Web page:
Appearance: Golden, straw-colored yellow, very clear. A fizzy white head that broke quickly.
Smell: Slightly soapy character in the foam, hints of coriander and possibly sea salt (brininess). A bit of raw wheat and a sour cherry tartness.
Taste: Bracingly tart that gets me right at the back sides of the tongue, mouthwatering. Really nice salty undercurrent that’s brisk and savory. Not a lot of spice (looking for coriander), but the salty sourness is appetizing (in an aperitif kind of way) and very clean.
Mouthfeel: Light and puckeringly sour, clean finish.
Overall: Deeply satisfying.
Untappd, BeerAdvocate, RateBeer
Anderson Valley Brewing Blood Orange Gose
So I have to confess right away an issue I had with this beer: the can froze in the fridge! Essentially I inadvertently invented Eisgose. Overall I don’t think this hurt the experience, I just got to drink a concentrated version of this beer (normally 4.2% abv) so my notes about orange soda might not be the same experience with a regular can. But I really rather liked it.
The brewery says of this beer:
Our Blood Orange Gose is a tart, refreshing wheat ale that is kettle-soured with lactobacillus and brewed with sea salt and coriander. However, unlike traditional versions of the style, ours features liberal additions of blood oranges during fermentation. This imparts tangy citrus notes that complement the champagne-like flavors, creating a complex and sessionable ale perfect for any occasion.
Appearance: Because of the freezing, it’s concentrated into a deep orange color, shining golden at the edges.
Smell: Orangey—kind of like orange soda, with a bit of orange peel at the back. Good job getting orange essence in here without any detectable astringency.
Taste: Concentrated flavors, orange peel and salt and it’s tart but not as tart as their regular Gose. A bit of that orange soda character.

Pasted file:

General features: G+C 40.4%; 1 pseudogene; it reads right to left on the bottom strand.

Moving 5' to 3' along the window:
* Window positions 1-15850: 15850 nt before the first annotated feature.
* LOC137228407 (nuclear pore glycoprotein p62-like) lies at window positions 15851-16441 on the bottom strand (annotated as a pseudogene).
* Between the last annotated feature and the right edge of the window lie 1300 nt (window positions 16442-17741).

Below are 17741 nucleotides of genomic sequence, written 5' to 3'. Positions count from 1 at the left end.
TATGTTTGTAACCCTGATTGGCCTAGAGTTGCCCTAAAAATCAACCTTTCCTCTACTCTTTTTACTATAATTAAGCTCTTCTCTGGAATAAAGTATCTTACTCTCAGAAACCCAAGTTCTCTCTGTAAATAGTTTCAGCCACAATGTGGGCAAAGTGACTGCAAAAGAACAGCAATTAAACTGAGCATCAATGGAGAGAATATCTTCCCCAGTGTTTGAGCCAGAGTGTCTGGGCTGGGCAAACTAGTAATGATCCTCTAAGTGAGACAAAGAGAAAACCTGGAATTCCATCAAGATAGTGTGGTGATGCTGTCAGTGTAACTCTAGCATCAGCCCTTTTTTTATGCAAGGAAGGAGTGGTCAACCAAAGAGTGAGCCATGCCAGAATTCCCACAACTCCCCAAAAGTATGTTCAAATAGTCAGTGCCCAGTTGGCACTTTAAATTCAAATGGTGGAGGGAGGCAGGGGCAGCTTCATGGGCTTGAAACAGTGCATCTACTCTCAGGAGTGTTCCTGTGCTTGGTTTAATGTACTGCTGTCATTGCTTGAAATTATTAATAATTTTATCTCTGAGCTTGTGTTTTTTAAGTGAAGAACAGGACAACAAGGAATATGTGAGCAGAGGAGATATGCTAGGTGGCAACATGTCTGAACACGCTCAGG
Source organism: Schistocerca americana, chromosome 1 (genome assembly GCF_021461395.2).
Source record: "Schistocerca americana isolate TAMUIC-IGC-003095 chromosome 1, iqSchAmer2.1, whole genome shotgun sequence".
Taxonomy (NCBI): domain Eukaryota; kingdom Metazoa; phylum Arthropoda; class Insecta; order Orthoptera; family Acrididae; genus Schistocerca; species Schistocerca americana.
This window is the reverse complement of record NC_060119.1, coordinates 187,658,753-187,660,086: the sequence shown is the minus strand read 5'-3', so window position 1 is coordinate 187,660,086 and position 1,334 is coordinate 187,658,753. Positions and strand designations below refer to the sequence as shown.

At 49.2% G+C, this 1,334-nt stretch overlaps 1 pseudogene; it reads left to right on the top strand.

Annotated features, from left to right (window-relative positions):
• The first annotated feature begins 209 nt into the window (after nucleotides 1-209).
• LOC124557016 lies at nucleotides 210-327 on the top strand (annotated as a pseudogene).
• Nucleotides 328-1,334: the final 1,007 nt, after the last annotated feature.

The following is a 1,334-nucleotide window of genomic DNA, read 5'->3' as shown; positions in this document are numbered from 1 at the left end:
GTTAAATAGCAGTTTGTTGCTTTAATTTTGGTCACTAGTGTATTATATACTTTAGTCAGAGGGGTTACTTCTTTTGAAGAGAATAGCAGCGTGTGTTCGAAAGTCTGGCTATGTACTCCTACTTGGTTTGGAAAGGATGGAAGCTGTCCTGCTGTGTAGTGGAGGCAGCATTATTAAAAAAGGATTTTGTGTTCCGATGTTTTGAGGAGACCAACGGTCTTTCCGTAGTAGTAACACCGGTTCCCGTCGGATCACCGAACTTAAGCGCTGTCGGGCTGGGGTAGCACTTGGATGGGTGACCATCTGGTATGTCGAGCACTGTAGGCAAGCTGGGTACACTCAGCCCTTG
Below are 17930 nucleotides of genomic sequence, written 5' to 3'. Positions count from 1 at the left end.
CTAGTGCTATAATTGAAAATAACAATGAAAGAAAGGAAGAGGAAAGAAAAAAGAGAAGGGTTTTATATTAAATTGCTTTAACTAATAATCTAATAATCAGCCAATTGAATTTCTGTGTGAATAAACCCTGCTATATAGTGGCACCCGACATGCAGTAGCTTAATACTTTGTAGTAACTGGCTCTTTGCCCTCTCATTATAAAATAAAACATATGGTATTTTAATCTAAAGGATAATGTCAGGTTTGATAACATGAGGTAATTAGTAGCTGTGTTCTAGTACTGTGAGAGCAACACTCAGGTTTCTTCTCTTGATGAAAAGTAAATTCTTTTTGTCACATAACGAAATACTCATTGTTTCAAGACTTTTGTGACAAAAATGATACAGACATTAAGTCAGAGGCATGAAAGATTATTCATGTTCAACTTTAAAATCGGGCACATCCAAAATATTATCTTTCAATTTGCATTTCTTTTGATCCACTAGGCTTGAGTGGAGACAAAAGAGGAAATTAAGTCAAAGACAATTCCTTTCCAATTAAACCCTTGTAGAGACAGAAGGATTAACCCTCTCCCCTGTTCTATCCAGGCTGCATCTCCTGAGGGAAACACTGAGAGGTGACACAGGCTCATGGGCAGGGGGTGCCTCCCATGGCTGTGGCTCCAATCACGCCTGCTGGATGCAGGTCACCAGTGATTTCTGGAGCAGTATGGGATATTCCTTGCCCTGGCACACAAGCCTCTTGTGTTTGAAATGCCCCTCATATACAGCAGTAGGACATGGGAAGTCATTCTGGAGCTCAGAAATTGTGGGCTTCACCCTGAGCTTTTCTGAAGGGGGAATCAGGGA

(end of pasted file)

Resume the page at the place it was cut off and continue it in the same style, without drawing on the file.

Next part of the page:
Mouthfeel: Light, puckery, a bit of a mouthwateringly tart finish.
Overall: Can’t really say, I will have to drink another.
Untappd, BeerAdvocate, RateBeer
The Monarchy/Kissmeyer Viking Gose
So this was an unusual beer. It was a collaboration between Germany’s The Monarchy and Kissmeyer Brewing, and apparently is a “smoked Gose” if that’s a thing. And yes, that’s intentional; Viking Gose is imported by Shelton Brothers and their description reads:
A collaboration with Denmark’s Anders Kissmeyer, Viking Gose is a Nordic twist on the ancient German style, brewed utilizing distinctive & traditional Scandinavian ingredients: rye malt & juniper twigs, evoking the local Sahti; smoked malt, inspired by the indigenous Skibsøl ale, and Danish smoked salt.
It’s 6.5% abv, and when I bought the bottle I didn’t see the small text that reads “smoky, salty and zingy” (or brewed with juniper berries for that matter) so assumed I was getting a traditional Gose. It took me a little bit of time to work out what was going on.
Appearance: Orange color, an effervescent pour but the head fell quickly and it looks almost still. Honey-colored when held to the light.
Smell: Bacon! Salted, smoky bacon, not sure at first if the smoke is intentional? [Turns out it was.] It’s making me hungry.
Taste: Smoke along with some light salt and coriander notes. A comment on Untappd calls it a Gratzer and that suddenly clicks with me—was their target brew a Gratzer-inspired Gose? No real sour or tart character that I can find (looking for lacto) but I can’t fault the uniqueness here.
Mouthfeel: Light, smoky character lingering on the tongue with salty(ish) aftertaste.
Overall: Gratzer? Smoked Gose? Smoke is not what I was expecting, not sure how to interpret.
Untappd, BeerAdvocate, RateBeer